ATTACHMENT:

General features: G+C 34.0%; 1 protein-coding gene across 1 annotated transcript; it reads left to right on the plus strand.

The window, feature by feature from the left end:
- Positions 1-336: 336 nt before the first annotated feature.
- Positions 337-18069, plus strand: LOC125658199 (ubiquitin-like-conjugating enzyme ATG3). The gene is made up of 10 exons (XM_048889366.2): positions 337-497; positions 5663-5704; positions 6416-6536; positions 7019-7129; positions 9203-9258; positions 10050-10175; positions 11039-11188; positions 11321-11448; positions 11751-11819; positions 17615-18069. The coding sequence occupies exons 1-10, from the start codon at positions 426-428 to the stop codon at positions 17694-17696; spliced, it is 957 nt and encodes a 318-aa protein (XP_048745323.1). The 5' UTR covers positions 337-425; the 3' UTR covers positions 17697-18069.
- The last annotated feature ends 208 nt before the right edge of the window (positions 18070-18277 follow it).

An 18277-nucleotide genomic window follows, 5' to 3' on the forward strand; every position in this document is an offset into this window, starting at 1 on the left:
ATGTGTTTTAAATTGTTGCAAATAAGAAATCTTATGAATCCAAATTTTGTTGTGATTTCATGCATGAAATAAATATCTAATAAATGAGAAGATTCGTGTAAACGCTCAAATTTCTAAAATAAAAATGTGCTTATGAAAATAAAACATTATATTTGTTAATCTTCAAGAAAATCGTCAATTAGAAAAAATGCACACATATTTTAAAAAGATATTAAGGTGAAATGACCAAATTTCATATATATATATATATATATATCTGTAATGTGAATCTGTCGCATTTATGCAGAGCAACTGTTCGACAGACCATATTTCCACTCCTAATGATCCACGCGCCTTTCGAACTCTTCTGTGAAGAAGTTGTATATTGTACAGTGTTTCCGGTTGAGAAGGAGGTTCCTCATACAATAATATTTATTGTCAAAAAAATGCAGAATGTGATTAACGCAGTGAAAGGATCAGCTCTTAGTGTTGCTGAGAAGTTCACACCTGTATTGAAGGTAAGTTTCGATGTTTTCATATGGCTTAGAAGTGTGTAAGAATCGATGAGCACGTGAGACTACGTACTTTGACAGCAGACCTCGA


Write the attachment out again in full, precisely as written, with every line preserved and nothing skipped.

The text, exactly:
General features: G+C 34.0%; 1 protein-coding gene across 1 annotated transcript; it reads left to right on the plus strand.

The window, feature by feature from the left end:
- Positions 1-336: 336 nt before the first annotated feature.
- Positions 337-18069, plus strand: LOC125658199 (ubiquitin-like-conjugating enzyme ATG3). The gene is made up of 10 exons (XM_048889366.2): positions 337-497; positions 5663-5704; positions 6416-6536; positions 7019-7129; positions 9203-9258; positions 10050-10175; positions 11039-11188; positions 11321-11448; positions 11751-11819; positions 17615-18069. The coding sequence occupies exons 1-10, from the start codon at positions 426-428 to the stop codon at positions 17694-17696; spliced, it is 957 nt and encodes a 318-aa protein (XP_048745323.1). The 5' UTR covers positions 337-425; the 3' UTR covers positions 17697-18069.
- The last annotated feature ends 208 nt before the right edge of the window (positions 18070-18277 follow it).

An 18277-nucleotide genomic window follows, 5' to 3' on the forward strand; every position in this document is an offset into this window, starting at 1 on the left:
ATGTGTTTTAAATTGTTGCAAATAAGAAATCTTATGAATCCAAATTTTGTTGTGATTTCATGCATGAAATAAATATCTAATAAATGAGAAGATTCGTGTAAACGCTCAAATTTCTAAAATAAAAATGTGCTTATGAAAATAAAACATTATATTTGTTAATCTTCAAGAAAATCGTCAATTAGAAAAAATGCACACATATTTTAAAAAGATATTAAGGTGAAATGACCAAATTTCATATATATATATATATATATATCTGTAATGTGAATCTGTCGCATTTATGCAGAGCAACTGTTCGACAGACCATATTTCCACTCCTAATGATCCACGCGCCTTTCGAACTCTTCTGTGAAGAAGTTGTATATTGTACAGTGTTTCCGGTTGAGAAGGAGGTTCCTCATACAATAATATTTATTGTCAAAAAAATGCAGAATGTGATTAACGCAGTGAAAGGATCAGCTCTTAGTGTTGCTGAGAAGTTCACACCTGTATTGAAGGTAAGTTTCGATGTTTTCATATGGCTTAGAAGTGTGTAAGAATCGATGAGCACGTGAGACTACGTACTTTGACAGCAGACCTCGA